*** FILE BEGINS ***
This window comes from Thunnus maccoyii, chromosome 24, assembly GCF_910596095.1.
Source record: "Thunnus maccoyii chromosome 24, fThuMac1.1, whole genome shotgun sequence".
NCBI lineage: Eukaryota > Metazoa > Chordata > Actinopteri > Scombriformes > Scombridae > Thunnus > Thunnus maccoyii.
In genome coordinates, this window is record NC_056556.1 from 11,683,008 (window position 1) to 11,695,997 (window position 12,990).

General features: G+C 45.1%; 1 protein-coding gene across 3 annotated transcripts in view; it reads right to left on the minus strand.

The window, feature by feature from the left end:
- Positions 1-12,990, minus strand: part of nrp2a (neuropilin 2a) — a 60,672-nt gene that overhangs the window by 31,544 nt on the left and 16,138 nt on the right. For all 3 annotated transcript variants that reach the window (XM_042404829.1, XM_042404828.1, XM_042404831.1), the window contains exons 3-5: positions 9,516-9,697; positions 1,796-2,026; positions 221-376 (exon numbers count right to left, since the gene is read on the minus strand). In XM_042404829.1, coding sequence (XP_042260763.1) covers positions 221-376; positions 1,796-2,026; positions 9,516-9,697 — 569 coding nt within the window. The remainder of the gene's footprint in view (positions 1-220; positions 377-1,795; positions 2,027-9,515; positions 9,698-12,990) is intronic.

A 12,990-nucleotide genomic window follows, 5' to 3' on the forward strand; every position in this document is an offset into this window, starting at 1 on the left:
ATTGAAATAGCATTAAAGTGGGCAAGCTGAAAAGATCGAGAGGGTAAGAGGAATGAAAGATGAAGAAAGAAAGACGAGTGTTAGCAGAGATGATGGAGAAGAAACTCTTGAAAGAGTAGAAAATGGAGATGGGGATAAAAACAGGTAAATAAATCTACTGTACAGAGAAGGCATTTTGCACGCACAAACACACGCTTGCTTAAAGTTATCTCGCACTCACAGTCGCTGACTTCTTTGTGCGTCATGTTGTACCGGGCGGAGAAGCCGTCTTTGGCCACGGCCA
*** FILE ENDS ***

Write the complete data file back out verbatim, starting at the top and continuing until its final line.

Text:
This window comes from Thunnus maccoyii, chromosome 24, assembly GCF_910596095.1.
Source record: "Thunnus maccoyii chromosome 24, fThuMac1.1, whole genome shotgun sequence".
NCBI lineage: Eukaryota > Metazoa > Chordata > Actinopteri > Scombriformes > Scombridae > Thunnus > Thunnus maccoyii.
In genome coordinates, this window is record NC_056556.1 from 11,683,008 (window position 1) to 11,695,997 (window position 12,990).

General features: G+C 45.1%; 1 protein-coding gene across 3 annotated transcripts in view; it reads right to left on the minus strand.

The window, feature by feature from the left end:
- Positions 1-12,990, minus strand: part of nrp2a (neuropilin 2a) — a 60,672-nt gene that overhangs the window by 31,544 nt on the left and 16,138 nt on the right. For all 3 annotated transcript variants that reach the window (XM_042404829.1, XM_042404828.1, XM_042404831.1), the window contains exons 3-5: positions 9,516-9,697; positions 1,796-2,026; positions 221-376 (exon numbers count right to left, since the gene is read on the minus strand). In XM_042404829.1, coding sequence (XP_042260763.1) covers positions 221-376; positions 1,796-2,026; positions 9,516-9,697 — 569 coding nt within the window. The remainder of the gene's footprint in view (positions 1-220; positions 377-1,795; positions 2,027-9,515; positions 9,698-12,990) is intronic.

A 12,990-nucleotide genomic window follows, 5' to 3' on the forward strand; every position in this document is an offset into this window, starting at 1 on the left:
ATTGAAATAGCATTAAAGTGGGCAAGCTGAAAAGATCGAGAGGGTAAGAGGAATGAAAGATGAAGAAAGAAAGACGAGTGTTAGCAGAGATGATGGAGAAGAAACTCTTGAAAGAGTAGAAAATGGAGATGGGGATAAAAACAGGTAAATAAATCTACTGTACAGAGAAGGCATTTTGCACGCACAAACACACGCTTGCTTAAAGTTATCTCGCACTCACAGTCGCTGACTTCTTTGTGCGTCATGTTGTACCGGGCGGAGAAGCCGTCTTTGGCCACGGCCA